Customers are complaining that Kindle Paperwhite eBook readers bought from high street bookseller Waterstones come with a permanent advert for the shop as the screensaver instead of the rolling Amazon ones.
Waterstones sells its Kindles at the same price as Amazon - £109 for the Paperwhite - so some are saying they feel hard-done-by.
"This is my second kindle and, whilst I love the device, it seems that if you buy through Waterstones the usual screensaver is replaced with an advert for Waterstones that does not change," says jrad47 on the bookstore's online site. "I paid the same price as I would have paid buying from Amazon, but have been saddled with this ad which really impacts my enjoyment of the device."
John4 also posts a one-star review, even going as far to say that he will be swapping it for an Amazon-bought version. "Really a shame to force a Waterstones screensaver on a device that is supposed to be ad free," he says. "Whatever they may call this it is still advertising. I will be returning mine and ordering from Amazon."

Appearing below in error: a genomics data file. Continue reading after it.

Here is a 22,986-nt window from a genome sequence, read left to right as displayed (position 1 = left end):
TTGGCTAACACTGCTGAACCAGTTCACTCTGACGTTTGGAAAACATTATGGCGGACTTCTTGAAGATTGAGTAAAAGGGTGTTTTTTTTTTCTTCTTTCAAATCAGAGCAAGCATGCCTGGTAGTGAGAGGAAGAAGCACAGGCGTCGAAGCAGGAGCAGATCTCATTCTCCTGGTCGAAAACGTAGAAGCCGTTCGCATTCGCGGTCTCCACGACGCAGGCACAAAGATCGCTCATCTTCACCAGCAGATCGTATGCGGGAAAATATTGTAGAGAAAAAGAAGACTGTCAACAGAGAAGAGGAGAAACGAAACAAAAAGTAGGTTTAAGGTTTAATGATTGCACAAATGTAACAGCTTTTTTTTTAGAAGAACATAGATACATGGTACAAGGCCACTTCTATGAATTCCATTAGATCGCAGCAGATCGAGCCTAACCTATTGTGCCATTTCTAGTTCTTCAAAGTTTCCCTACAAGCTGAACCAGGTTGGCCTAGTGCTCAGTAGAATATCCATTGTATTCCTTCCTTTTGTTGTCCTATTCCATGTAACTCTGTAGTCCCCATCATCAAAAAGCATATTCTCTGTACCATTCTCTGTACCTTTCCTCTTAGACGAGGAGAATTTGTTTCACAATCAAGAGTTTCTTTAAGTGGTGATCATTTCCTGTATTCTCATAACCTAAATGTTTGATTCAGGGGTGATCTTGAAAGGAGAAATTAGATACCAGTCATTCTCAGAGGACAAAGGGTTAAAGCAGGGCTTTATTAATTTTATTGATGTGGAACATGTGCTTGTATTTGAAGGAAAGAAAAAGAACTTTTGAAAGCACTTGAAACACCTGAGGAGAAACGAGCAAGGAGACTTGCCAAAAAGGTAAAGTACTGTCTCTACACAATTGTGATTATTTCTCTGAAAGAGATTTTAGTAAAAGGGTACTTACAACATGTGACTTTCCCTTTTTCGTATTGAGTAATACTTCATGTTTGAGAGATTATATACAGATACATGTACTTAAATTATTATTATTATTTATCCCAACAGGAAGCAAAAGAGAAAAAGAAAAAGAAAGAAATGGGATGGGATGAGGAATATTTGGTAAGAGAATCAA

The issue stems from the fact that, in the US, you can buy a Kindle device for a cheaper price if you are willing to put up with overt advertising. Waterstones is not offering any point-of-sale discount. However, it is offering a refund for those dissatisfied with their device, even though it doesn't believe the standby screen is an advert.
"It is our view that this screensaver does not constitute advertising and differs substantially to the advertising-supported Kindles available to the US market," the company says, in a statement to customers.
"The Waterstones screensaver is a non-dynamic, static image that will change infrequently and not advertise any specific product, offer or website. It is not possible to remove the Waterstones screensaver to replace it with the former Amazon screensaver.
"We apologise that this change was made without consultation, and hope it does not detract from or alter your reading experience."
In Pocket-lint's view, we can understand Waterstone's stance. The bookstore is already facing serious competition from Amazon in selling paper books, and is trying to remind customers of its own existence on Kindle devices. However, it may simply have gone about it in the wrong way. We certainly don't want to see the end of a traditional high street book shop.
Pic: (cc) Graeme Pow